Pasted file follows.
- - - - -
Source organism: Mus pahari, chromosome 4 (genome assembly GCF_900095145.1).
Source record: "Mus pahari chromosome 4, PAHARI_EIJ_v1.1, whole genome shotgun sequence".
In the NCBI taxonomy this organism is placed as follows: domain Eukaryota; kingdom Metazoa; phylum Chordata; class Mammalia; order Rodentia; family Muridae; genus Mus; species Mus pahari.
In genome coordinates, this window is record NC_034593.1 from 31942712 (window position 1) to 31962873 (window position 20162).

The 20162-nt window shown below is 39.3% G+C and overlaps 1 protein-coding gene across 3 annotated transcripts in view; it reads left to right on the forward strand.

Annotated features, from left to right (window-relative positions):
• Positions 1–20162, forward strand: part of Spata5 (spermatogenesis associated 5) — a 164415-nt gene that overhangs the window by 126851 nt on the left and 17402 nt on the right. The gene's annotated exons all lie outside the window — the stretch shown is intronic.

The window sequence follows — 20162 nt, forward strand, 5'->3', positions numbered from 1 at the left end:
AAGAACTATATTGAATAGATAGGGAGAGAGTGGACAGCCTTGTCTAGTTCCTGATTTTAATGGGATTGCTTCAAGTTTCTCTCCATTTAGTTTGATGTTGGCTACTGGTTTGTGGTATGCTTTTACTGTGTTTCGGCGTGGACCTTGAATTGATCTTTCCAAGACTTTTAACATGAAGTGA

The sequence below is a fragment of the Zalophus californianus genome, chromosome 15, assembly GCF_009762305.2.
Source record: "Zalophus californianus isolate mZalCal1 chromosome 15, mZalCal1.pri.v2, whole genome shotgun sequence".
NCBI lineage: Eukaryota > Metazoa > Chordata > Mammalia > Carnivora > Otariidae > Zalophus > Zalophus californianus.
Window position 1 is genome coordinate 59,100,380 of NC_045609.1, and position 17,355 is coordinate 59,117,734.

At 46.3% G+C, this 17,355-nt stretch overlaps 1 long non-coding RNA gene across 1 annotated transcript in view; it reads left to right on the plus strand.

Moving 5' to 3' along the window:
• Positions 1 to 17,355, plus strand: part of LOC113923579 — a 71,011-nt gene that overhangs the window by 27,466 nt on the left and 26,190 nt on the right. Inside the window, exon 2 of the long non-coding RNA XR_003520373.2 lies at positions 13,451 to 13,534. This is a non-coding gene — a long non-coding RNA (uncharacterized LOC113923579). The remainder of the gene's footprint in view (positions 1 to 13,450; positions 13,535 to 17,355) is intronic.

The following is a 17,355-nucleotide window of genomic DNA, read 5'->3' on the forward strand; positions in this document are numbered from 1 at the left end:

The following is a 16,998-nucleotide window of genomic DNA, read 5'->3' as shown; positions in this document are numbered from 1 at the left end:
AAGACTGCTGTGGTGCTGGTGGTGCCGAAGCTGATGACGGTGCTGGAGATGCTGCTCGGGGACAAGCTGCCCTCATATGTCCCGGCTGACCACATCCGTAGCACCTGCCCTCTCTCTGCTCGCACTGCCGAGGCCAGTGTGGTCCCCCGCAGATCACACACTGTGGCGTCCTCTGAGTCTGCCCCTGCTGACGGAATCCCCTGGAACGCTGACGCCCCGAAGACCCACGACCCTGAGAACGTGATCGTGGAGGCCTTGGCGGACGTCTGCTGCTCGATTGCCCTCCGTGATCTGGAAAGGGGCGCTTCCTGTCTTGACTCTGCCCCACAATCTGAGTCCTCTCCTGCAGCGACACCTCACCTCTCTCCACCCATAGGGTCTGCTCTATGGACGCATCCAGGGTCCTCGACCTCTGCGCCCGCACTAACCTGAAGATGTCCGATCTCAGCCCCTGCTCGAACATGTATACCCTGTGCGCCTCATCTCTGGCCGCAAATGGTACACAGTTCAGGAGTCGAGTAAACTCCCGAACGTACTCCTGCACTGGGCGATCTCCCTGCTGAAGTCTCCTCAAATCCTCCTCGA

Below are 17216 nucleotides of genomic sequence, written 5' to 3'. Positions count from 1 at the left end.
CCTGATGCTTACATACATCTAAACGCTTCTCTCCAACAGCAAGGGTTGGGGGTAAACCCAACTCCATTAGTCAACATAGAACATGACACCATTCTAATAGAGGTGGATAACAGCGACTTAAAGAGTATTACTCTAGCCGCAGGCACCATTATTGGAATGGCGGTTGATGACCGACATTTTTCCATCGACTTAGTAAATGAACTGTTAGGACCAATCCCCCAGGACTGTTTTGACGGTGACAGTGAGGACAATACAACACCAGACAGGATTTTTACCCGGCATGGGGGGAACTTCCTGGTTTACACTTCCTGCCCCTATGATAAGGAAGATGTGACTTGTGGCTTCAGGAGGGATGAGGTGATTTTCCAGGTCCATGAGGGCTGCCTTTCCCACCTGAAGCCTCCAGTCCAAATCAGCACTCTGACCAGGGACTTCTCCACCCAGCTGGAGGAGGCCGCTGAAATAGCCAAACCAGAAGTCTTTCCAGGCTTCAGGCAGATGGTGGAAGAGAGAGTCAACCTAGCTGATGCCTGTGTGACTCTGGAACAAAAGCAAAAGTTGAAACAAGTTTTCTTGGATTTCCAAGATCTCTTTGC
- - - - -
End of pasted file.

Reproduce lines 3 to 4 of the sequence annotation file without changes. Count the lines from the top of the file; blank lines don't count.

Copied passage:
In the NCBI taxonomy this organism is placed as follows: domain Eukaryota; kingdom Metazoa; phylum Chordata; class Mammalia; order Rodentia; family Muridae; genus Mus; species Mus pahari.
In genome coordinates, this window is record NC_034593.1 from 31942712 (window position 1) to 31962873 (window position 20162).